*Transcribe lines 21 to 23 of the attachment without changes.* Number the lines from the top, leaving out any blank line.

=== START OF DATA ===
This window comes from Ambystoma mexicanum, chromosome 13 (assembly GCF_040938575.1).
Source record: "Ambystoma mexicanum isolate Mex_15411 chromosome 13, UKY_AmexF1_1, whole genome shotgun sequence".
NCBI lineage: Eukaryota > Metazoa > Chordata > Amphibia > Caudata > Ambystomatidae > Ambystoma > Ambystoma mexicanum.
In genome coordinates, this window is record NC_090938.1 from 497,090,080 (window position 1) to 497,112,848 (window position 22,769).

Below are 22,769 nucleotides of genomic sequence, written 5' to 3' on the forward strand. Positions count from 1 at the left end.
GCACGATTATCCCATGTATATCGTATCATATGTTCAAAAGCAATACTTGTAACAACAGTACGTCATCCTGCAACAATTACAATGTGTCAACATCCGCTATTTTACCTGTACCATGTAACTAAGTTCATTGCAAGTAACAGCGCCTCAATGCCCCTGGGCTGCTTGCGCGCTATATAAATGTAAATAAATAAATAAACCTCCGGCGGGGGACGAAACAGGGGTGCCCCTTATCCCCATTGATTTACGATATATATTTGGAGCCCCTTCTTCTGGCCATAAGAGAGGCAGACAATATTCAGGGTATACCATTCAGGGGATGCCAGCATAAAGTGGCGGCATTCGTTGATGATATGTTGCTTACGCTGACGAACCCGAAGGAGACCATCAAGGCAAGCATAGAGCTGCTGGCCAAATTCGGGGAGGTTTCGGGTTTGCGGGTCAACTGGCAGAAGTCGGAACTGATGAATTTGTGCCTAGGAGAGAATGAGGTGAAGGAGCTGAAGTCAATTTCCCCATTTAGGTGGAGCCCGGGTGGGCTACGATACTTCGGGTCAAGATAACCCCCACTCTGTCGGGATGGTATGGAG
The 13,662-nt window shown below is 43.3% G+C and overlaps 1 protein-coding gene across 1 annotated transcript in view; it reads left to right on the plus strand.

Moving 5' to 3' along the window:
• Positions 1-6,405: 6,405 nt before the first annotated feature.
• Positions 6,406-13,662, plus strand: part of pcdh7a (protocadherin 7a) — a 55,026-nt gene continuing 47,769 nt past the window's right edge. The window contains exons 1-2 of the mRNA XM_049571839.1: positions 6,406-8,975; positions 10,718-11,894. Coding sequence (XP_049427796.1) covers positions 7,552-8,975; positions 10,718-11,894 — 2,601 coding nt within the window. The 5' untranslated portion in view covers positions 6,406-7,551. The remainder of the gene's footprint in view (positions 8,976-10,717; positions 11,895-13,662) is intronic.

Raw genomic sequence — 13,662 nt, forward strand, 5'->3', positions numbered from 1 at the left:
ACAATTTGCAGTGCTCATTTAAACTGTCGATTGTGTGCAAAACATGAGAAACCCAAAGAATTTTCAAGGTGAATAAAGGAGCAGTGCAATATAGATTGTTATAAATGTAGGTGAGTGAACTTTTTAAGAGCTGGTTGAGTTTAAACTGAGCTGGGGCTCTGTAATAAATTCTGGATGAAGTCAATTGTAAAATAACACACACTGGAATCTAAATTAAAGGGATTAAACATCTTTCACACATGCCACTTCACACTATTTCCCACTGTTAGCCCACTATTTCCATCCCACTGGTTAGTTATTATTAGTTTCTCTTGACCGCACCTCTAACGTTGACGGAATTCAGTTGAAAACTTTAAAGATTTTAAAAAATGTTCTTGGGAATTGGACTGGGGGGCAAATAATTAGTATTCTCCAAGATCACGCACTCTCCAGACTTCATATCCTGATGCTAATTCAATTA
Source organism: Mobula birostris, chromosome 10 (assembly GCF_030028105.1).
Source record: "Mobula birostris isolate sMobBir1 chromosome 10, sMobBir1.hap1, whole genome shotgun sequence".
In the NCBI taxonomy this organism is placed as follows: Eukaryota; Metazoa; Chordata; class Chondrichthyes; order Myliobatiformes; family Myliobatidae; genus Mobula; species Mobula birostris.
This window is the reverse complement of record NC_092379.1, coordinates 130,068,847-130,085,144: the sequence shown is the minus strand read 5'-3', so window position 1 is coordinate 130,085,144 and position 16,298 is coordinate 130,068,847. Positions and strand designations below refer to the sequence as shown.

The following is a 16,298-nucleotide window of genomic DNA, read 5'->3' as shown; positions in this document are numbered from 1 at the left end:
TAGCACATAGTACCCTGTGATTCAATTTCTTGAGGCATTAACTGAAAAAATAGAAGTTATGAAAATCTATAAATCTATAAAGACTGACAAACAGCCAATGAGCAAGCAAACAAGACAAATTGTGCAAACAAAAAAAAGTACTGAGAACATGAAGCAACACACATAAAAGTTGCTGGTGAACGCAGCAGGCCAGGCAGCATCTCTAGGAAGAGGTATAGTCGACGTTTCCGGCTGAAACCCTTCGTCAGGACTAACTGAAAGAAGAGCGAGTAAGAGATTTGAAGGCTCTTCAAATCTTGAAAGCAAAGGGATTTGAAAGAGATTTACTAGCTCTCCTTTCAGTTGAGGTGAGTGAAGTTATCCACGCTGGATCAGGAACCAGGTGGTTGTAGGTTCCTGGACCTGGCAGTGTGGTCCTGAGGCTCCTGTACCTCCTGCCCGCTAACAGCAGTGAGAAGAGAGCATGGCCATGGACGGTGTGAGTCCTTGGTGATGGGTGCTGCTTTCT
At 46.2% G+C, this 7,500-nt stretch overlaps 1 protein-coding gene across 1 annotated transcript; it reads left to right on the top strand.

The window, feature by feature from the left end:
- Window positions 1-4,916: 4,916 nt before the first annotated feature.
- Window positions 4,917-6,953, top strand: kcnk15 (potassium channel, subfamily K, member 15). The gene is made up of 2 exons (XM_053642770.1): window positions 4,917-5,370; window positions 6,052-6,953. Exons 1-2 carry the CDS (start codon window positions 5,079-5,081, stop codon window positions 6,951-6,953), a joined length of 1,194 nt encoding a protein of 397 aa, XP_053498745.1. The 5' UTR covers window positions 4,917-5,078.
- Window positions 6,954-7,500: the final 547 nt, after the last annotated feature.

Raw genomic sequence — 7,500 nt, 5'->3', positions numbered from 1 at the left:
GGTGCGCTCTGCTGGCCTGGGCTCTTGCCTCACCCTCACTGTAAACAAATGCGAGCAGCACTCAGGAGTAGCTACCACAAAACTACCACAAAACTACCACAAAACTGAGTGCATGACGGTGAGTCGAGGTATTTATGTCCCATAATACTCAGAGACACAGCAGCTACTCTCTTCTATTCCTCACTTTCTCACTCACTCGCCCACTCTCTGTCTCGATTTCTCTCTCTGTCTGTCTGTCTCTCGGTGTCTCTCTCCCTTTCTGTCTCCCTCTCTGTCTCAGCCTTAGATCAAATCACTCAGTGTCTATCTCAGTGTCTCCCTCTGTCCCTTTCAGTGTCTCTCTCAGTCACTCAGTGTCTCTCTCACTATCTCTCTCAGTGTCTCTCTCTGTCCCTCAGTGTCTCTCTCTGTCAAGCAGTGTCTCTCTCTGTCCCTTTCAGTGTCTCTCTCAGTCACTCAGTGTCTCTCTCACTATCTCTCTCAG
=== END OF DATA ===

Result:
- Window positions 1-4,916: 4,916 nt before the first annotated feature.
- Window positions 4,917-6,953, top strand: kcnk15 (potassium channel, subfamily K, member 15). The gene is made up of 2 exons (XM_053642770.1): window positions 4,917-5,370; window positions 6,052-6,953. Exons 1-2 carry the CDS (start codon window positions 5,079-5,081, stop codon window positions 6,951-6,953), a joined length of 1,194 nt encoding a protein of 397 aa, XP_053498745.1. The 5' UTR covers window positions 4,917-5,078.
- Window positions 6,954-7,500: the final 547 nt, after the last annotated feature.